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Words, bullets: what’s the difference?
Document William S Burroughs andhisgun collection byTom McCarthy
Artist and writer Tom McCarthy’s first novel Remainder followed a traumatised protagonist who obsessively reconstructs scenes from his past. Initially published by France’s arthouse Metrodome Press, it picked up a cult following and became a sleeper hit. His new novel, C, published this spring, will he says, “explore the relationship between technology and mourning.” McCarthy is also a founder of the Kafka-esque International Necronautical Society, a semi-fictional organisation of art and philosophy, that stages residencies, events and lectures. McCarthy wrote this exclusive piece for Document on beat writer William S Burroughs, and his extensive collection of guns.
In 1983 the American novelist William S Burroughs, newly inducted to the American Academy and Institute of Arts and Letters, was asked to select one of his manuscripts to be displayed in an exhibition of members’ work. He chose instead Gun Door, a ‘painting’ he’d recently made by firing a shotgun at a bag of paint attached to a slab of plywood. The Academy declined the offering, but this didn’t deter Burroughs: he went on to produce scores more shotgun paintings that, whatever their artistic merits, tour the world’s galleries to this day.
Burroughs loved guns. He must have gone through hundreds of them in his 80-odd years. Visitors to his various digs in New York, Tangiers, Mexico or Kansas would, if he was feeling generous, be treated to a tour of his expanding arsenal and watch the frail figure’s ever-more spindly fingers move with lightning speed from safety catch to handle, bore to hammer, caressing and manipulating surfaces with which their intimacy was plain to see. He put guns into his books at every opportunity, not, like Raymond Chandler, as dramatic props, but as aesthetic objects in and of themselves. In The Place of Dead Roads, 1983 – his magnificently skewed nod in the direction of cowboy or Western fiction – the hero Kim visits a gunsmith who parades his wares with all the reverence of the keeper of a delicate archive or reliquary, a curator or a priest: “now this little 22 here… a good holdout gun you can stash in your boot, down in your crotch, up your sleeve… I knew this Mexican gun, El Sombrero, with a holster in his hat...”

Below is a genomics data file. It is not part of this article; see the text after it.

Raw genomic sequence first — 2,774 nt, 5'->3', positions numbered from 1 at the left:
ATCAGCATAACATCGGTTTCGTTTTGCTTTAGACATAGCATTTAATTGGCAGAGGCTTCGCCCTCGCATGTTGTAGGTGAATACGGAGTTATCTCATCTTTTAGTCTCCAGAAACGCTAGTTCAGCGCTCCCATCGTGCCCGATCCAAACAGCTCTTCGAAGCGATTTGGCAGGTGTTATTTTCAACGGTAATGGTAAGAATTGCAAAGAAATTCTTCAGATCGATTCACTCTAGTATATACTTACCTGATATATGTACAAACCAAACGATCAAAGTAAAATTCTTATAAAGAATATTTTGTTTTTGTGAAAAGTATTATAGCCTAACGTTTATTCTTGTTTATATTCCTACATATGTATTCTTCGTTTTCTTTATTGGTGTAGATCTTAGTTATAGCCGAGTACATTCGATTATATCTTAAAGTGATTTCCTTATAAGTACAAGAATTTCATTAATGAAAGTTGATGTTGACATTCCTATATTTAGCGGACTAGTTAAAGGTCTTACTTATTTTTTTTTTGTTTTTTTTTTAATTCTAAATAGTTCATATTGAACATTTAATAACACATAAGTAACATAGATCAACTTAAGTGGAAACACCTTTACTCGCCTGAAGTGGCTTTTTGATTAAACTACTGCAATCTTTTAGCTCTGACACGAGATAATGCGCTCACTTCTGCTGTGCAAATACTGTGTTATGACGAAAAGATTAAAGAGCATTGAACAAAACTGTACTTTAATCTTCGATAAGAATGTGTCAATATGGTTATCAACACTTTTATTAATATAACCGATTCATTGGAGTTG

The relation to guns here goes beyond object fetishism: they’re repositories of oral history and a synecdoche for style (‘drawing your gun should be an easy flowing casual movement, like handing someone a pen, or passing the salt, conveying a benediction,’ the gunsmith continues). They’re also markers for another, better, purer and more virile world